company, which is the occupier of the factory.

41.    Mr.  Jain,   Mr.  Nariman   and  Mr.  Tripathi,  appearing  for   the
appellants,   however,   argued   that   since     Section   92  imposes   a
liability for   imprisonment  and/or   fine,  both  on  the  occupier   (the
notified director) and the manager of the factory,  jointly  and  severally,
for the contravention of any of the    provisions of the  Act  or  any  rule
made thereunder  or  of  any    order  in   writing  given       thereunder,
irrespective of the fact  whether the   occupier  (the   notified  director)
or manager, had  any mens-rea  in respect of that contravention or that  the
contravention  was not  committed by him or  was  committed  by   any  other
person in  the factory  without his knowledge, consent  or  connivance,   it
is  an      unreasonable  restriction.  Learned   counsel  argued   that  in
criminal law, the doctrine  of vicarious  liability is  unknown and   if   a
director is to be punished for some  thing  of  which  he  is  not  actually
guilty,  it would  violate his fundamental right as  enshrined  in   Article
21  of the  Constitution. It was urged that on     account  of   advancement
in   science  and   technology,   most   of       the   companies,   appoint
professionally qualified men to run    the factories  and nominate   such  a
person to be the 'occupier' of  the factory  and    make   him   responsible
 for proper implementation  of the  provisions of  the  Act  and  it  would,
therefore,  be harsh  and unreasonable  to   hold    any  director  of   the
company, who may be wholly  innocent,  liable  for  the       contraventions
committed under the Act etc. when he may be totally  ignorant  of  what  was
going on in the factory, having vested  the control  of the affairs  of  the
factory to such an      officer or  employee, by  ignoring the liability  of
that officer  or employee.  The argument  is  emotional  and attractive  but
not sound.

42.   The offences  under the  Act are  not a  part  of  general  penal  law
but arise from the breach of a duty provided in a special beneficial  social
defence legislation, which creates absolute  or   strict  liability  without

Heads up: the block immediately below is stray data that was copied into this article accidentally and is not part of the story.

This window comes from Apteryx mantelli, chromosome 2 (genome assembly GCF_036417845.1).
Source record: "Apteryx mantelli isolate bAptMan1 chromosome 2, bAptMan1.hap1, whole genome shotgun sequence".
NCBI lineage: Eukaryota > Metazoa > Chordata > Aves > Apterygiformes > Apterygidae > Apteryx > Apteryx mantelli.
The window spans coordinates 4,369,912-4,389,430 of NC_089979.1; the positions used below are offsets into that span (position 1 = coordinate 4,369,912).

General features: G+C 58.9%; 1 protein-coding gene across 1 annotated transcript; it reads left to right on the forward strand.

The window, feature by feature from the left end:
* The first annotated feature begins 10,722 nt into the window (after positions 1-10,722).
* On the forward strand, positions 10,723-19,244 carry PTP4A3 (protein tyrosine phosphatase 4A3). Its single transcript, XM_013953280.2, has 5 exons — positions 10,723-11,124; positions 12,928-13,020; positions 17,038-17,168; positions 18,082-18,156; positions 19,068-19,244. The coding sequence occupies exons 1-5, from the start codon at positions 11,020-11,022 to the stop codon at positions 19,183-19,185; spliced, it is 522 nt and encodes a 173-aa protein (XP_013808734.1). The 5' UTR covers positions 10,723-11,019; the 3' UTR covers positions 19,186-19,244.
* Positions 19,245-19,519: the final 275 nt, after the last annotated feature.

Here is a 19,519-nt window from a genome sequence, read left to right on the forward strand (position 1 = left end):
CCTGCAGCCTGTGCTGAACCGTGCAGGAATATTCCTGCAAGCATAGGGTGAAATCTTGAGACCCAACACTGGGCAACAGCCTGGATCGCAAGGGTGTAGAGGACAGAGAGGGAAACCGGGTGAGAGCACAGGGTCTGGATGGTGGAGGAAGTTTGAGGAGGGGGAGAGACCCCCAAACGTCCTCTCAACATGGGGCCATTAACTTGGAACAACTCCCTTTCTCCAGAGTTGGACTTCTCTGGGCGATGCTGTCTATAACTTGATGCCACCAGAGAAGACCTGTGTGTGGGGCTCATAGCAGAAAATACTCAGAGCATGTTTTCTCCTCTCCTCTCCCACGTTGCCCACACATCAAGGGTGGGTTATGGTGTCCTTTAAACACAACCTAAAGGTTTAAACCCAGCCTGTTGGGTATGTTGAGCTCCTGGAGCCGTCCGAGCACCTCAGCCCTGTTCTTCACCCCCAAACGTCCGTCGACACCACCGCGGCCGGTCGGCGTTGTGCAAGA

proof of any mens rea. The  offences   are  strict  statutory       offences
 for  which establishment of  mens rea  is  not   an  essential  ingredient.
The omission or commission of the statutory breach is  itself  the  offence.
Similar type of offences based on the principle of strict  liability,  which
means liability without fault or mens rea, exist  in many statutes  relating
to economic crimes as  well   as  in    laws   concerning    the   industry,
food adulteration, prevention  of pollution  etc.  In   India   and  abroad.
'Absolute offences' are not criminal offences in any real  sense   but  acts
which are prohibited in the interest of welfare of  the public      and  the
 prohibition  is  backed   by  sanction  of   penalty.  Such   offences  are
generally knows as public welfare offences. A  seven  Judge  Bench  of  this
Court in R.S. Joshi Vs.  Ajit Mills (AIR 1977 (SC), 2279, at page 2287:  SCC
p. 110, para 19):

"Even here we may reject the notion that   a   penalty   or   a   punishment
cannot be   cast in  the form  of an absolute  or   no-fault  liability  but
must be  proceeded by mens rea. The      classical view   that  '   no  mens
rea no crime' has long ago been eroded and  several   laws  in   India   and
abroad,     especially regarding      economic   crimes   and   departmental
   penalties,      have      created    severe punishments  even  where  the
offences have been defined to  exclude mens rea. Therefore,  the  contention
that Section  37(1)   fastens  a    heavy  liability  regardless   or  fault
has no force......"

43.    What   is    made   punishable     under    the       Act    is   the
'blameworthy' conduct  of the occupier which resulted in the  commission  of
the statutory  offence  and   not  his   criminal  intent  to   commit  that